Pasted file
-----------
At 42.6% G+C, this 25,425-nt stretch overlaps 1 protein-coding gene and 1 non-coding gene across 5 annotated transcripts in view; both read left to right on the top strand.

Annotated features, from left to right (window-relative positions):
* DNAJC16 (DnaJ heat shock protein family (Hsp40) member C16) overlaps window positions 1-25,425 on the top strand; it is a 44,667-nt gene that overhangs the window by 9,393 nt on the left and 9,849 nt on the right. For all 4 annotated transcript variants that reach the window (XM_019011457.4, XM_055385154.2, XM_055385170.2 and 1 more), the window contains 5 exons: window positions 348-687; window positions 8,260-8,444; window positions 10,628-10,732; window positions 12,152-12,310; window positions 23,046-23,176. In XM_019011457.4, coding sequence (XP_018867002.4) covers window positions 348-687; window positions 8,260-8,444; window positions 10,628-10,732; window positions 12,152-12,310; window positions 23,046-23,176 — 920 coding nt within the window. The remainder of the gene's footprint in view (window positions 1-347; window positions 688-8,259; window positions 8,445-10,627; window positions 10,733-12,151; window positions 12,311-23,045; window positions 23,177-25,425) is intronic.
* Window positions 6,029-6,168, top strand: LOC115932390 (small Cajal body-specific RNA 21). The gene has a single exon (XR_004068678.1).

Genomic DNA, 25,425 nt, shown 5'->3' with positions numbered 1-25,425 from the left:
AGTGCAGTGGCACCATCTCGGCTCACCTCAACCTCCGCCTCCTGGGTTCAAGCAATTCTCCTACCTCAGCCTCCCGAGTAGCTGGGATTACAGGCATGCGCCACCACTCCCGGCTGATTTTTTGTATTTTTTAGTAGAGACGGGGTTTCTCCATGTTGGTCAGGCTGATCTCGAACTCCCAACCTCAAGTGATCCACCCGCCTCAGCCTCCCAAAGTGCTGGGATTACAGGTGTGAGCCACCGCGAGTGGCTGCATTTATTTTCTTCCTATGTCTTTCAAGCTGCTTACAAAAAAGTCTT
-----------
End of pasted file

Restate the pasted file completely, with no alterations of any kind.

At 42.6% G+C, this 25,425-nt stretch overlaps 1 protein-coding gene and 1 non-coding gene across 5 annotated transcripts in view; both read left to right on the top strand.

Annotated features, from left to right (window-relative positions):
* DNAJC16 (DnaJ heat shock protein family (Hsp40) member C16) overlaps window positions 1-25,425 on the top strand; it is a 44,667-nt gene that overhangs the window by 9,393 nt on the left and 9,849 nt on the right. For all 4 annotated transcript variants that reach the window (XM_019011457.4, XM_055385154.2, XM_055385170.2 and 1 more), the window contains 5 exons: window positions 348-687; window positions 8,260-8,444; window positions 10,628-10,732; window positions 12,152-12,310; window positions 23,046-23,176. In XM_019011457.4, coding sequence (XP_018867002.4) covers window positions 348-687; window positions 8,260-8,444; window positions 10,628-10,732; window positions 12,152-12,310; window positions 23,046-23,176 — 920 coding nt within the window. The remainder of the gene's footprint in view (window positions 1-347; window positions 688-8,259; window positions 8,445-10,627; window positions 10,733-12,151; window positions 12,311-23,045; window positions 23,177-25,425) is intronic.
* Window positions 6,029-6,168, top strand: LOC115932390 (small Cajal body-specific RNA 21). The gene has a single exon (XR_004068678.1).

Genomic DNA, 25,425 nt, shown 5'->3' with positions numbered 1-25,425 from the left:
AGTGCAGTGGCACCATCTCGGCTCACCTCAACCTCCGCCTCCTGGGTTCAAGCAATTCTCCTACCTCAGCCTCCCGAGTAGCTGGGATTACAGGCATGCGCCACCACTCCCGGCTGATTTTTTGTATTTTTTAGTAGAGACGGGGTTTCTCCATGTTGGTCAGGCTGATCTCGAACTCCCAACCTCAAGTGATCCACCCGCCTCAGCCTCCCAAAGTGCTGGGATTACAGGTGTGAGCCACCGCGAGTGGCTGCATTTATTTTCTTCCTATGTCTTTCAAGCTGCTTACAAAAAAGTCTT